Philip K. Dick's Hugo-winning novel: The Man in the High Castle:
[The flap-copy from the hardcover]: In a hilltop cabin, his "high castle," surrounded by barbed wire, a solitary writer conceives an imaginary account of history - in which FDR was not assassinated, in which Italy betrayed the Axis countries and the Allies won World War II. His novel, The Grasshopper Lies Heavy, is of course banned in the eastern portion of postwar America, dominated as it is by Nazi occupation forces. But in the Pacific States of America, which Japanese victors control and where the Oriental race is superior despite its puppet white government, where the I Ching - the ancient Chinese Book of Changes which predicts the future and understands the present - has replaced the Bible and a more permissive, humane philosophy dominates, the novel is tolerated by the authorities. And its incredible, fantastic image of a "mythical" postwar world is glimpsed against the "real" world of the present. Against this background of a globe controlled by Germany and Japan, Philip K. Dick tells this bizarre, hilarious, terrifying, electrifying tale: of a dealer in historic U.S. trivia who maintains an exclusive antique shop in San Francisco; of a Jewish artisan hiding from the Reich racial laws and of his estranged wife languishing in the backwater country of the Rocky Mountain States; of a travelling "Swedish businessman" who is much more than he seems; of a Gestapo killer sent on the track of the man in the high castle.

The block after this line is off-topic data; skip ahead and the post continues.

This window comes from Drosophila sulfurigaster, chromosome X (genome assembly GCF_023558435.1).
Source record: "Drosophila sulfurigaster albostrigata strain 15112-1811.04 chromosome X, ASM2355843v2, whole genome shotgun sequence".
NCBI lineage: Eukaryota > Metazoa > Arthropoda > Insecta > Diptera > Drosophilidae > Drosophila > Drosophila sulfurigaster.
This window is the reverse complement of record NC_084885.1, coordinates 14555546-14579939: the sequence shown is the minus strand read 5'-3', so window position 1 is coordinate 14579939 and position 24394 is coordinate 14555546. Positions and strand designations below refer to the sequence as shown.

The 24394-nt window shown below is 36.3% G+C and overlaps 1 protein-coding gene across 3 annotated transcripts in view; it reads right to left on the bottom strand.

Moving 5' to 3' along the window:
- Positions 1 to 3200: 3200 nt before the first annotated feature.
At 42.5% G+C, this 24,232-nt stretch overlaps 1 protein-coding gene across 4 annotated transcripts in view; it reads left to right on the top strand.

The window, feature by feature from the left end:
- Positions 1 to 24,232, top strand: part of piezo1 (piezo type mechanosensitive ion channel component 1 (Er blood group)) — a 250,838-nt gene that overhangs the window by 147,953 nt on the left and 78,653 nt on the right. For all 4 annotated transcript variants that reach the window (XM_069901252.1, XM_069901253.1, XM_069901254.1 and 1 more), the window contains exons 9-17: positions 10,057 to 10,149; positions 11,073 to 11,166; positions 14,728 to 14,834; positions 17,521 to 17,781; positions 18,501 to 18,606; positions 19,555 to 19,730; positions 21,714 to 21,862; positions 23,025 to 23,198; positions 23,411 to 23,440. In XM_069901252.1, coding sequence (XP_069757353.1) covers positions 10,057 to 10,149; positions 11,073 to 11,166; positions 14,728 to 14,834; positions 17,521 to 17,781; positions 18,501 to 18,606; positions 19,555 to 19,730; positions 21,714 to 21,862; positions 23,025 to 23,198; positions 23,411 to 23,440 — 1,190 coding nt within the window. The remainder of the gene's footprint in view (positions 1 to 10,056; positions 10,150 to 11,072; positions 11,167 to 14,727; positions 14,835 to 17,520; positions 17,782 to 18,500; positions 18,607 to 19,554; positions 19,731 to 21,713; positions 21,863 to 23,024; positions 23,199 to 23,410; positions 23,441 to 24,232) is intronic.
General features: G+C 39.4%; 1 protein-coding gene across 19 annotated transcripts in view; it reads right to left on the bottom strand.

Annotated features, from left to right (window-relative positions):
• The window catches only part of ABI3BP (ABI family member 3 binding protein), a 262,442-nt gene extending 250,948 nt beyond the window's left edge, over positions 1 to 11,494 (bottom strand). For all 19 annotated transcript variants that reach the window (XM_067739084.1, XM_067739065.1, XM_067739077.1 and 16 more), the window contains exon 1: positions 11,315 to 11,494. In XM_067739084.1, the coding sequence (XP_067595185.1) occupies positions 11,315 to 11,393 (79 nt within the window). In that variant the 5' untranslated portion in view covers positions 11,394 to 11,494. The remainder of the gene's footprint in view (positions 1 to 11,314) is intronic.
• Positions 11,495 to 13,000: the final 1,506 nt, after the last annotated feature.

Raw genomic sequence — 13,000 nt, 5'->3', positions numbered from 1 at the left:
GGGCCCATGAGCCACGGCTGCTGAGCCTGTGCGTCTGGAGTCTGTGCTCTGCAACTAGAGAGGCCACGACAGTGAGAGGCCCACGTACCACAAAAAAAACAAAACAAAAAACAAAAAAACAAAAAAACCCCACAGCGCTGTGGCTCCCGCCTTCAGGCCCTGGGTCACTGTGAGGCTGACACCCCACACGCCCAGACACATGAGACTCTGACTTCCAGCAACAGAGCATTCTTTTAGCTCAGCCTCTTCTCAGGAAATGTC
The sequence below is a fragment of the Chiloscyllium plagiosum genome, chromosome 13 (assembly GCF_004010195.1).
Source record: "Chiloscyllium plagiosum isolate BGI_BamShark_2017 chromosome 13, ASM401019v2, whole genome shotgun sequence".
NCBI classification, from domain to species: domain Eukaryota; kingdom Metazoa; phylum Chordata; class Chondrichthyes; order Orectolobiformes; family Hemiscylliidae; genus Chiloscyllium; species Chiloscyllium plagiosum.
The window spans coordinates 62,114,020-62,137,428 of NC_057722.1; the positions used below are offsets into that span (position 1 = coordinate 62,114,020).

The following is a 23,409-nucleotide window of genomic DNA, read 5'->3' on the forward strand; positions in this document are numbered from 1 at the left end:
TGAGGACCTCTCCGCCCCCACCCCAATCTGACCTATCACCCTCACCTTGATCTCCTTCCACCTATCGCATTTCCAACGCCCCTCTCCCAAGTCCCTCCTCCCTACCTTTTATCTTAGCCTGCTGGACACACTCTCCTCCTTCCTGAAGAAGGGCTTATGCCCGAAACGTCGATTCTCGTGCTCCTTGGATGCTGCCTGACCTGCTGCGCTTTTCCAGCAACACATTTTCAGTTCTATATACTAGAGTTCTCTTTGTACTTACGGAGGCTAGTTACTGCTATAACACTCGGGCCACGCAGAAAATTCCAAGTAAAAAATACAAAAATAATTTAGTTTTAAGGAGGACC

The Man in the High Castle won the "best novel" Hugo Award in 1963 (for books from 1962.) It easily makes my personal "top 100" list, and is the kind of book I would point to and say "this is the kind of book that should win a Hugo," by showing that a SF novel can be a serious novel of ideas. One of my favorite parts is the misunderstanding involving a Mickey Mouse watch - all of the details and motivations are just right, and reveal the nature of the people or cultures involved. I strongly recommend this.